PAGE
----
Desserts displayed on the service counter of the open kitchen would tempt most sweet tooths. I spied mile-high coconut cake and a towering apple pie. Things don't come small in the South, ya'll. After polishing off the basket of mini-muffins and pineapple butter that were brought to the table before lunch was served, we felt we needed to skip dessert and enjoy another round of coffee, which Flo and Alice refilled tirelessly -- after all, we did order two entrees!

Verdict: A pleasant diversion from Tampa

Lunch On Limoges on Urbanspoon

Thursday, January 24, 2013

Boca Kitchen: Cookin' Good

It's a little disconcerting to see a car wreck as you are being shown to your dining table, but Sister Foodie and I were focused on lunch when we stopped by the comfortable and creative farm-to-table oasis that is Boca Kitchen, Bar and Market.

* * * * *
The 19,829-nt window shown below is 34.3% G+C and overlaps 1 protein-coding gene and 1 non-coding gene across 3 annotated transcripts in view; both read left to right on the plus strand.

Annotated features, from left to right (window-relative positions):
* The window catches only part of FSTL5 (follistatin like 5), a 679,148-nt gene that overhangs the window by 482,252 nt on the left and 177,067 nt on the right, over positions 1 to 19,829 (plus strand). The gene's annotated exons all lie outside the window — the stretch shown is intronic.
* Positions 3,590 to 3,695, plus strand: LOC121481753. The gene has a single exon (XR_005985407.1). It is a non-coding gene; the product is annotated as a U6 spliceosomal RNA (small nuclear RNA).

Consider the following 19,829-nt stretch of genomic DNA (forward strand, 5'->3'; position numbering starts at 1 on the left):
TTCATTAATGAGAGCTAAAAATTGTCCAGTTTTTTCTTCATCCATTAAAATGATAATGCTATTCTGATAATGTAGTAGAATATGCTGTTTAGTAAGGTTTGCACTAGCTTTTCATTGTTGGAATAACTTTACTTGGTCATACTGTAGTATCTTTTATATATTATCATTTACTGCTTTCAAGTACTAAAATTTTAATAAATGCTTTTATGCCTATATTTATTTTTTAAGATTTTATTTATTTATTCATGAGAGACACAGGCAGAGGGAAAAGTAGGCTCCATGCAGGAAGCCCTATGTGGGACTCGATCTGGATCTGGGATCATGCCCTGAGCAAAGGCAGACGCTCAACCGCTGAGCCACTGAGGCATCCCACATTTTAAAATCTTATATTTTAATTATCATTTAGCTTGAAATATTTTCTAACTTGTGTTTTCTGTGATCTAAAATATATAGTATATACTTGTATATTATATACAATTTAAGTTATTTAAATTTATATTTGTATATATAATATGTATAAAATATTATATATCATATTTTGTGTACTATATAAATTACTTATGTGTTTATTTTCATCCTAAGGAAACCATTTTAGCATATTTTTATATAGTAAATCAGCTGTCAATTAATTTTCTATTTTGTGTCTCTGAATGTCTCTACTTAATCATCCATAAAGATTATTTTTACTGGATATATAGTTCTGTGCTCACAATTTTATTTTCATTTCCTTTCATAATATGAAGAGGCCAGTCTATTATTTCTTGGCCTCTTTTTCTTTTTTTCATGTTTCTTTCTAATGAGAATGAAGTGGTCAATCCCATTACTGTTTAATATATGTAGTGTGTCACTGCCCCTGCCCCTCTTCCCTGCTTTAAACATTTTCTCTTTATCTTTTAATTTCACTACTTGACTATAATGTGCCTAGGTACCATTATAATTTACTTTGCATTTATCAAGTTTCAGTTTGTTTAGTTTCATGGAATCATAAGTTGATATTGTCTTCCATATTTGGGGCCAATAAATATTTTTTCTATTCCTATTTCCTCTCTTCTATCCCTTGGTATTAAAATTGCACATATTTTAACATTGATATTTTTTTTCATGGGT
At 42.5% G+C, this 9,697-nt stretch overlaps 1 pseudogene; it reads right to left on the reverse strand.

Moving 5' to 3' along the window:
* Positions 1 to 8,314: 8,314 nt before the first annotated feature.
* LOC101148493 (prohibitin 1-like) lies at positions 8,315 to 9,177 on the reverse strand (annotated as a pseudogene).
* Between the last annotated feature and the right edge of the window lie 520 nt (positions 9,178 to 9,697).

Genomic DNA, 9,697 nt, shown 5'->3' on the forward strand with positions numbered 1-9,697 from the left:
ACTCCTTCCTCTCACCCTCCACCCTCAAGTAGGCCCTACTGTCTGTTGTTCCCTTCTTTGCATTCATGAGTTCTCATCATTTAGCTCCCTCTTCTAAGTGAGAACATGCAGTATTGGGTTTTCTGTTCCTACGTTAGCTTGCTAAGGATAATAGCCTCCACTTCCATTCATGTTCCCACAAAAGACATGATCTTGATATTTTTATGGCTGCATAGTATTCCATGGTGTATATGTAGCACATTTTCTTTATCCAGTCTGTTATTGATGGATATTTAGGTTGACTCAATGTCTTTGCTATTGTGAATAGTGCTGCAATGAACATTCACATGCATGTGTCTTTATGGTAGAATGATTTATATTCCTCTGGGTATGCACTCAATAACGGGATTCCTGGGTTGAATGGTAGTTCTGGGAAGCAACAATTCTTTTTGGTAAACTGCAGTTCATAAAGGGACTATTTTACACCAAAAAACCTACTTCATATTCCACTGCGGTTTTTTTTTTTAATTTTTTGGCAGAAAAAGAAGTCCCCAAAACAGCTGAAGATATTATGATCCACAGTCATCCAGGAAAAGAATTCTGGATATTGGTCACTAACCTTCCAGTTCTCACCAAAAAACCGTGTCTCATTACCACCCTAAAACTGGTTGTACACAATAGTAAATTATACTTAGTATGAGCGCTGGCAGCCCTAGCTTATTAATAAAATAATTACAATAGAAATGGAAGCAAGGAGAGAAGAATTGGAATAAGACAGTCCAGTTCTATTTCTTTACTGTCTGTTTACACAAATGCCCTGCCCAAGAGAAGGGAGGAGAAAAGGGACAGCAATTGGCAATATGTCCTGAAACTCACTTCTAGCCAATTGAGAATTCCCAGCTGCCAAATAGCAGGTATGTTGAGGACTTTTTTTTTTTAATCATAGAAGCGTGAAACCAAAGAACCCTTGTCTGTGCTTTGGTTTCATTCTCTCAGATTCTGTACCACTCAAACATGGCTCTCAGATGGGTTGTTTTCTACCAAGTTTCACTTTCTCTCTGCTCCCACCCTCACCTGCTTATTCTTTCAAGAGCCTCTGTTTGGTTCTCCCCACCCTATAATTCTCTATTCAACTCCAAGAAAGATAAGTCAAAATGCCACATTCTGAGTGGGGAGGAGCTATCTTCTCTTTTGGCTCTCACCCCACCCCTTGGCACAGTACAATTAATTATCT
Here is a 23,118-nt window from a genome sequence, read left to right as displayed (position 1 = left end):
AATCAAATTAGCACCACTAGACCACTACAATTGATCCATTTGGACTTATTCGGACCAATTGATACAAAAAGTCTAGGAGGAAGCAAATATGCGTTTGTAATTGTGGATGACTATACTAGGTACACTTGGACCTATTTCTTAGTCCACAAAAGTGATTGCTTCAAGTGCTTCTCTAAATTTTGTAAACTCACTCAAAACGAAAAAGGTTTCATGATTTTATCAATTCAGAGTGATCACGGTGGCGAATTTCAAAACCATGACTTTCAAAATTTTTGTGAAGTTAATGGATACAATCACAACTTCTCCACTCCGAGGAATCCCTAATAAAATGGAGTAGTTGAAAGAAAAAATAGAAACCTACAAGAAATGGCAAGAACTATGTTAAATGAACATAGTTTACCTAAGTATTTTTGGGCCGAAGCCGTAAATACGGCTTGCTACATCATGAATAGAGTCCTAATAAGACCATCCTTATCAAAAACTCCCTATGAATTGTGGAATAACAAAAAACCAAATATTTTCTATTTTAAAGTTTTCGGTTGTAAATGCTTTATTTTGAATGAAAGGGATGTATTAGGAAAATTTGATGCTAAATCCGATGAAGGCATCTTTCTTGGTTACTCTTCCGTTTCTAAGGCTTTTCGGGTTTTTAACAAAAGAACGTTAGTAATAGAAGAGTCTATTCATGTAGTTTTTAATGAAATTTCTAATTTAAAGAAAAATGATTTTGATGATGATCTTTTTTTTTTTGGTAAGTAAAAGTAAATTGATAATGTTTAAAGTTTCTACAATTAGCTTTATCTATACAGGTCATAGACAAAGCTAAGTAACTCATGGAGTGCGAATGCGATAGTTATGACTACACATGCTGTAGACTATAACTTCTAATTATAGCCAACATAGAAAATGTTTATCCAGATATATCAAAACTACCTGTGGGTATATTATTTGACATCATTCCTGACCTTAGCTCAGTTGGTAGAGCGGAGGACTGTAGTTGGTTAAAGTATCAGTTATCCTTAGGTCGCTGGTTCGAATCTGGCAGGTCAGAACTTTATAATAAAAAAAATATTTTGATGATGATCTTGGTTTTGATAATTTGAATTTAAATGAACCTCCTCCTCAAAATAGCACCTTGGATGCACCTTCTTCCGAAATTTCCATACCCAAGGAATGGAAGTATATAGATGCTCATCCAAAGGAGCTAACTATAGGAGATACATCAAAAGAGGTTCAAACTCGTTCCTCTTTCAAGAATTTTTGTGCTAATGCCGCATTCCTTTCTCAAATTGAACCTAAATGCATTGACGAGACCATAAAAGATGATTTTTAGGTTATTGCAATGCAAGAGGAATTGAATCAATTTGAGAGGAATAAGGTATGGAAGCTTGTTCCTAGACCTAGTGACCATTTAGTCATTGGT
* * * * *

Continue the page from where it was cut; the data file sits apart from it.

Who doesn't like tablecloths? Nice touch.
Thanks to an impressive expanse of windows lining two sides of the Hyde Park restaurant, Sister and I -- and the other patrons lunching at the much-ballyhooed eatery -- witnessed a typical Tampa smash-up at the intersection of W. Platt St. and South Blvd.

While the victims emerged unscathed from their mangled vehicles, we, without a moment's hesitation, proceeded to order Blistered Shishito Peppers, the Kimilwick Sandwich and the Staff Meal.

Fire up your mouth for Shishito Peppers.

Sipping our iced teas to temper the spiciness of the peppers, we agreed that they would be a great diet-friendly appetizer to pair with Boca's craft beers. Although we liked the pile of peppers, I imagine that not everyone would care for them. True to their "blistered" description, they have a charred taste. Don't be fooled by the initial bites because, by about the seventh pepper, you will begin to sweat. The heat creeps up on you, but in a good way.